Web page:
Hope for Homelessness


I had been to New York City before, enough times to consider myself more knowledgeable than the average tourist. After all, I have seen the Empire State Building, been to Times Square, and walked through Central Park. Hey, I can even work the subway system. I thought that I knew NYC.

I didn’t. New York City is more than beautiful clothes and people, as I quickly discovered during a trip there for serving the homeless. The trip was undoubtedly an eye-opener about the degree of homelessness and also, poignantly, about myself.

There are more than 38,000 people in homeless shelters in New York City. That number excludes those too pained, proud, or unable to come to shelters. Even frugal estimates put the actual number much higher than 38,000, because for an astonishing amount of people, being homeless is a way of life. There are those who manage to live on the streets for 20 years. They survive there. A woman from the Coalition for the Homeless bluntly reminded me that these people are just like those people with homes. They don’t want, say, sandwiches from service groups at 3 o’clock in the morning – who doesn’t want their sleep?

Equally distressing is the age of the average homeless person: 9 years old.  Children do not fit into our stereotype of homelessness – they are not in their forties, male, and are generally not dirty. While I was serving in a soup kitchen, a mother, her young son, and 2-year-old daughter walked in. It was the girl’s birthday. She was wearing a pink princess dress, clean, white sneakers, and had her hair tied in bows. Never would I have guessed that every night she was in need of a place to sleep. But her family ate every scrap of food, quietly thanked the volunteers for the girl’s birthday present (a stuffed animal), and left as if they were never there.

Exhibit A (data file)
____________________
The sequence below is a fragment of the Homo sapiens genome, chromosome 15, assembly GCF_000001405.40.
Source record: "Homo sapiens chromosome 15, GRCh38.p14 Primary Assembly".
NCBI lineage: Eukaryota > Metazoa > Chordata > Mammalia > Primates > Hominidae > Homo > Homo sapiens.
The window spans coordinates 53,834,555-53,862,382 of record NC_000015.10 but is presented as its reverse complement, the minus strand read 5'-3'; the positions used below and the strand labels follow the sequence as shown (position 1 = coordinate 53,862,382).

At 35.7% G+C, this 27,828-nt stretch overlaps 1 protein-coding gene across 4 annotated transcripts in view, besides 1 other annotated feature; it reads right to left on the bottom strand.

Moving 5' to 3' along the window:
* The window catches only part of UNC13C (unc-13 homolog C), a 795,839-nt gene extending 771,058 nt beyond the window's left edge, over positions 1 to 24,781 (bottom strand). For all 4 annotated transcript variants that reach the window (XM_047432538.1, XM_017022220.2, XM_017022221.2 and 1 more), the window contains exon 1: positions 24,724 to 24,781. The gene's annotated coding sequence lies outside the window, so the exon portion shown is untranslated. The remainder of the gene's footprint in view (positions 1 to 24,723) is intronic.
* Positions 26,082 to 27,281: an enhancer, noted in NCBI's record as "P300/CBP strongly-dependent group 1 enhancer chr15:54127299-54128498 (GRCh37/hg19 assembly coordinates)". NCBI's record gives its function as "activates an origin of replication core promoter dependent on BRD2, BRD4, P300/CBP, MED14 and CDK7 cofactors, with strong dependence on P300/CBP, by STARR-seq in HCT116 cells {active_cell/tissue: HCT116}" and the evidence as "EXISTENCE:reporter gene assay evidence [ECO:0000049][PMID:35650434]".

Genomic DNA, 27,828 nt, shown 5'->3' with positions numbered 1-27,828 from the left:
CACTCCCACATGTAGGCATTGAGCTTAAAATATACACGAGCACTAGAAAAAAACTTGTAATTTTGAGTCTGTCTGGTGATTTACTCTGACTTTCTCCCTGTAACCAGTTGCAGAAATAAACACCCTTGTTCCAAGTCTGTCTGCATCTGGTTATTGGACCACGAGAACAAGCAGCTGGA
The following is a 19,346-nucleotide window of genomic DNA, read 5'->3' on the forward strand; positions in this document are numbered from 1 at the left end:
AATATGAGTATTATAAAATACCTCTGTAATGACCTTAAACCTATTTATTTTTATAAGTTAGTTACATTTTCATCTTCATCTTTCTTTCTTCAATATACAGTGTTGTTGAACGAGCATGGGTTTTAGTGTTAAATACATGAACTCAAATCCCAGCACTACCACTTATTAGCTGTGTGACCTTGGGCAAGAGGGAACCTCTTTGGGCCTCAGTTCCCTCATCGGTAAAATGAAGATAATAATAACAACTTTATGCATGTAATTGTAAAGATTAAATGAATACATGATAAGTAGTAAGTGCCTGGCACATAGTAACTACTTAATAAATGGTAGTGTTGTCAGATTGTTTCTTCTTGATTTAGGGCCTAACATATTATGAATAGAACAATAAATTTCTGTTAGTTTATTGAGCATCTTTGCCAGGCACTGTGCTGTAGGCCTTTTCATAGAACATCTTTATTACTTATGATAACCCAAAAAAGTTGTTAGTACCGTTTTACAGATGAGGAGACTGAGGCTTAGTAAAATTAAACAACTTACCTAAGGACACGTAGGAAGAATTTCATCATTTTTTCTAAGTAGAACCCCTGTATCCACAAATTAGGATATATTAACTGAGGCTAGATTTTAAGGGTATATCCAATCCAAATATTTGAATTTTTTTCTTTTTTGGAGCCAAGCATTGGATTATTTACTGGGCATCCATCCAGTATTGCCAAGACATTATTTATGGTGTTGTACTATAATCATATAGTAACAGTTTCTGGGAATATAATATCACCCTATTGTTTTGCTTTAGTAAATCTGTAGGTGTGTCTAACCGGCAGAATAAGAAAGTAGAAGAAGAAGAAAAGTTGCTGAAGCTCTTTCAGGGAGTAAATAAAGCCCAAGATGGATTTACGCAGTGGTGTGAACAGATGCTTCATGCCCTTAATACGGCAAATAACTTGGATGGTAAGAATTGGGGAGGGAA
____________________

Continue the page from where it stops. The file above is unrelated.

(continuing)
These are people who deserve to be acknowledged. It is impossible to give to everyone, but it possible, and comparatively easy, to recognize them. I gave extra food to a homeless man in horrible conditions. Yes, he was intensely gratefully for the food, but he was even more surprised that I even walked over to him. We need to appreciate these people’s existence, even though the person standing next to the high-rise building, asking for money in the T station, carrying all their meager belongings around, is not a pretty tourist site. Recently, a proposed bill in New York City banned anyone from sleeping on church steeps to keep the city looking clean and attractive. It only takes one trip to NYC to see that church steeps are generously populated as beds for homeless. The bill never passed, but the homeless are commonly treated with such stigma. But homelessness is not an individual’s problem; it is society’s responsibility to be help.


Featured picture was taken from user SamPac on www.flickr.com which is permitted according to the Creative Commons license. The original picture can be found at http://www.flickr.com/photos/68593573@N00/322639083/.